Wednesday, January 5, 2011

The Making of Tron: Legacy HD



I really enjoyed this film. Disney has allowed the Tron DVD to go out of print. I'm guessing they're going to release it along side Tron: Legacy. Perhaps even as a Blu-Ray combo pack.

I have to say though, that I was kind of disappointed in Digital Domain's work on Clu and the younger Flynn. They did a much better job on The Curious Case of Benjamin Button and that came out in 2008. They paid much more attention to the subtleties and nuance of human expression in Button than they appeared to have on Tron and they used basically the same techniques and technology.

I was pleasantly surprised by Cillian Murphy's uncredited performance as Edward Dillinger Jr. Edward Dillinger Sr. was the main antagonist in the original Tron. The ambiguity of the fate of the Tron program certainly leaves the possibility open for a another sequel. I wouldn't mind seeing a showdown between Sam, Quorra, Tron and whatever avatar or program is used by Dillinger--and portrayed by Murphy of course. I'm reasonably sure they could find a way to resurrect Kevin Flynn as well.

Save Caprica!

So, I watched the marathon run of the last five episodes of Caprica and I have to say... I want more! The Syfy network has got to make money, I get that. And Caprica apparently wasn't profitable enough for them. What I find most sad about this is the fact that the more profitable a TV show is, the less likely it is to be viewed by an intelligent audience that can discern quality from fluff.

Some of the complaints about Caprica that I've read have concerned the fact that it is so much different from Battlestar Gallactica. What's ironic about that statement is that most people knew that going in. It wasn't a surprise. From its very inception, it was compared more to episodic soap operas like Dallas than to BSG. There were also complaints that there wasn't enough action and not enough Cylons. Well there certainly were a lot more Cylons in season 1.5 than there were in season 1. Who's to say that we wouldn't see more Cylons if Caprica wasn't cancelled?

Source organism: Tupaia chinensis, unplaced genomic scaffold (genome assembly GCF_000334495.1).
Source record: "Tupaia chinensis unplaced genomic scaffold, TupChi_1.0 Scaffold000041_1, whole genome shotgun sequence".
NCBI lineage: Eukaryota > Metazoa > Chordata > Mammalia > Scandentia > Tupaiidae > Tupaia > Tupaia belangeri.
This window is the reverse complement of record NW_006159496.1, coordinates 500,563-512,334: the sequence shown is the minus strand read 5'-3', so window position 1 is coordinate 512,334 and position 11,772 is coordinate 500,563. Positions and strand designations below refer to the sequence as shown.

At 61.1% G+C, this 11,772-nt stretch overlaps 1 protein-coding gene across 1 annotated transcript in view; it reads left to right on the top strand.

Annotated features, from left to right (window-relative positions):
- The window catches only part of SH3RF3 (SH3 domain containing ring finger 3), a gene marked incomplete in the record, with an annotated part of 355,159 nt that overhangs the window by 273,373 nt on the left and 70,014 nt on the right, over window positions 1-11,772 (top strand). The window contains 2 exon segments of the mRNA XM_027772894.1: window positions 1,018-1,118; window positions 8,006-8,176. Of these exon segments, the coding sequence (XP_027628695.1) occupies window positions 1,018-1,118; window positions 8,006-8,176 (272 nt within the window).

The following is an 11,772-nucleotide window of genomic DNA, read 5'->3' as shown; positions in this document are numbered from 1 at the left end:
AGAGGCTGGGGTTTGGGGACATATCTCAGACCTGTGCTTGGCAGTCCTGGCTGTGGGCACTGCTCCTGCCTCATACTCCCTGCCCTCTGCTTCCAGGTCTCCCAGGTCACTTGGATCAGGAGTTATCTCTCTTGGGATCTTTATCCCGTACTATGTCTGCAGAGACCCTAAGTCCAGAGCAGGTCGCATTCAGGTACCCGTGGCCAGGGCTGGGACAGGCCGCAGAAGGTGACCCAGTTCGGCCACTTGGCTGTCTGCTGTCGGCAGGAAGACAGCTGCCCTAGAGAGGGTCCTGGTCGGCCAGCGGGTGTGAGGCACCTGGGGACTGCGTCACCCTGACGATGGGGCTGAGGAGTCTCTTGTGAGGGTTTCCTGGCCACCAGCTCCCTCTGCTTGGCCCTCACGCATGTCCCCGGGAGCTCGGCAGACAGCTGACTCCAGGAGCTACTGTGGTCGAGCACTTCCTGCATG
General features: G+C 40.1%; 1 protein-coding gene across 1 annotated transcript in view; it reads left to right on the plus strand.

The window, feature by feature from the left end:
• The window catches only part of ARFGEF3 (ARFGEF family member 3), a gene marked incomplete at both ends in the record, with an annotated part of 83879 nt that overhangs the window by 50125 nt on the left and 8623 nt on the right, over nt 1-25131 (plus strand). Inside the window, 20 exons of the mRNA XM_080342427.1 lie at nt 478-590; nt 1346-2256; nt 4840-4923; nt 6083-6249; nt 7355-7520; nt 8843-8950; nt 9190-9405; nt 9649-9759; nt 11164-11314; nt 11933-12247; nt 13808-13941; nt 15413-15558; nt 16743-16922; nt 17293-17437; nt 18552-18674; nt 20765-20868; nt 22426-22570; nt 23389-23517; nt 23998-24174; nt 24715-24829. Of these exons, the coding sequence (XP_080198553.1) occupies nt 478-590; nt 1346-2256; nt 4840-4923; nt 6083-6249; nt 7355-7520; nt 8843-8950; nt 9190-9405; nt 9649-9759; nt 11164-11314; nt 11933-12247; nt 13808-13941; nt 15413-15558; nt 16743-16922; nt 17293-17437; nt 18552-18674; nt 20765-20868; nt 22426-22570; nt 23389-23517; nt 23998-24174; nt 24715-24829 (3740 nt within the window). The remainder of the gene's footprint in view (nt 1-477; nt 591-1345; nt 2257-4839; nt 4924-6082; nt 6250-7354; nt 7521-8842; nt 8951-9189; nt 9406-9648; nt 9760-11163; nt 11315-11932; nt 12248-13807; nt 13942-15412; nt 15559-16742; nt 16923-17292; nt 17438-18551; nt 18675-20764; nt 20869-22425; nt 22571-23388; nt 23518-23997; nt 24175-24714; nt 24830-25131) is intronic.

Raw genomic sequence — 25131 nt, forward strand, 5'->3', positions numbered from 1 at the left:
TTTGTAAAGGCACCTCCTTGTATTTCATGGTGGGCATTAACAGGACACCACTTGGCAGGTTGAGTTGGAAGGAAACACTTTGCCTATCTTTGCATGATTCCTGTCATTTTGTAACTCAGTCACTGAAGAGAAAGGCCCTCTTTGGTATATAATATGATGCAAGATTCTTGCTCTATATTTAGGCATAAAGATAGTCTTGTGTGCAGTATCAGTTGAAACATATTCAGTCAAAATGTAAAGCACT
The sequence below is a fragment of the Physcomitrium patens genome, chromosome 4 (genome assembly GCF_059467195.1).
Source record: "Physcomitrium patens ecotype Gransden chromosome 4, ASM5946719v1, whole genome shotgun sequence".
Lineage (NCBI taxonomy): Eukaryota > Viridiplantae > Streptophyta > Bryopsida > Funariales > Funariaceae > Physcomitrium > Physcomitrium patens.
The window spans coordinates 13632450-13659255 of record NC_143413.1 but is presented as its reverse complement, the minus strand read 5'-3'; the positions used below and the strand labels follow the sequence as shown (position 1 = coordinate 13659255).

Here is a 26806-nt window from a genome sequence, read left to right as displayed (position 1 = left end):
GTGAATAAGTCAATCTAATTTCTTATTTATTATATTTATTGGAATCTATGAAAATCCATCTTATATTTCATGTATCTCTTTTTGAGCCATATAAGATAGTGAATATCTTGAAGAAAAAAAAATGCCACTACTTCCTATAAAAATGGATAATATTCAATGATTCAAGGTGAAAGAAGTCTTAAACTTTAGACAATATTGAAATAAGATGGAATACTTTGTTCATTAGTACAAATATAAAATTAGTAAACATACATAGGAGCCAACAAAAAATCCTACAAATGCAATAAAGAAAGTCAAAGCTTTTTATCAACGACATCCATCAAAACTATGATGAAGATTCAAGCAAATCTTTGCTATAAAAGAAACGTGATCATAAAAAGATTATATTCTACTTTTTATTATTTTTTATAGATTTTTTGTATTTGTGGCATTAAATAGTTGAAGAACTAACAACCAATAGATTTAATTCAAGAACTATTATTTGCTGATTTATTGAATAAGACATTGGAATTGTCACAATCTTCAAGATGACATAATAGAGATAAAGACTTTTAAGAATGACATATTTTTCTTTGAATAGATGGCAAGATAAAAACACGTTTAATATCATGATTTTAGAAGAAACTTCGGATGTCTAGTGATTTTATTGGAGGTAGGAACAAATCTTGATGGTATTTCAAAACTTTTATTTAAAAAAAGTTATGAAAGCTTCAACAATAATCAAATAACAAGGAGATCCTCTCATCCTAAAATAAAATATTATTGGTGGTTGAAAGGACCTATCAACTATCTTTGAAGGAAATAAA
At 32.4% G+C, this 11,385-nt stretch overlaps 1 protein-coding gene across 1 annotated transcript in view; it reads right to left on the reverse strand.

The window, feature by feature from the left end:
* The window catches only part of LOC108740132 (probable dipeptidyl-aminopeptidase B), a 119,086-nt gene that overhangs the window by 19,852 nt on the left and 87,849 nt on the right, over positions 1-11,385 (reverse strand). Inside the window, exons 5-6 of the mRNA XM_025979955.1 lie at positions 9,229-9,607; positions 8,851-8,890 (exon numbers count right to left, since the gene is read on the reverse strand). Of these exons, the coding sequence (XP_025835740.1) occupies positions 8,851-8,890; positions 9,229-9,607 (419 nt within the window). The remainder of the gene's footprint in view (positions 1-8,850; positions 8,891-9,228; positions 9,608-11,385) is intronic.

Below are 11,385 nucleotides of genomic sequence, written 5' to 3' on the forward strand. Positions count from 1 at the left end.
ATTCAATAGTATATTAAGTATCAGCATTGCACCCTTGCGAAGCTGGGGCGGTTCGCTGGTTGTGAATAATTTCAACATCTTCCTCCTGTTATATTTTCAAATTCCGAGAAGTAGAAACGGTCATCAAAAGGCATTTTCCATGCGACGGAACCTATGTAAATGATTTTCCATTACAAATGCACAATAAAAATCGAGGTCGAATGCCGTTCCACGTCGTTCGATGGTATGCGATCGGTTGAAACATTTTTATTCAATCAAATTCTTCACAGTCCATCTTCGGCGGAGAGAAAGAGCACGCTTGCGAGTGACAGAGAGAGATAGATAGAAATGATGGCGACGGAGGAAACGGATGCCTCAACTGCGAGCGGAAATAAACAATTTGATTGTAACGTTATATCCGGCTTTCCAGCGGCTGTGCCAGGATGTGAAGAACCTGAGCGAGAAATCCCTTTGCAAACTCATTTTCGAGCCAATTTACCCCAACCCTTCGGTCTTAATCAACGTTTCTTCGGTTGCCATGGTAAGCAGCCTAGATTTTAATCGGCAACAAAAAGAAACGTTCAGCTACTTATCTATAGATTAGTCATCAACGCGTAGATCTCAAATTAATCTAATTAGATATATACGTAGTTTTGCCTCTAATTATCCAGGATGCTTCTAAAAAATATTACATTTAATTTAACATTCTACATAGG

I think Caprica should be given at least a second season to make up for any perceived shortcomings of the first. Seasons 1-1.5 were essentially prologue. In light of its cancelation, they could be viewed as prologue to BSG--or even Blood and Chrome--but I prefer to see it as prologue to a much more dynamic and engaging set of story-lines that could be explored in at least one more season of the show.

Of the final episodes, I was very pleased to see some key issues resolved--even a few trivial ones. We got to see Daniel figure out how to survive his deal with the Guatrau as well as the transfer of power within the Ha'la'tha, evocative of our most favorite mafia films and TV shows. We even saw some reconciliation between the Zoe avatar and the Graystones. Lacy Rand's future is in less doubt but open to some intriguing exploration were it not for Syfy's bean-counters trumping any creative will that might still exist at the network. There's even a plausible explanation for why followers of Surge on Twitter won't be hearing from him anymore. They even resolved the minor discrepancy in continuity regarding the eye color of young Willie Adama (Sina Najafi) and Commander William Adama (Edward James Olmos) in BSG.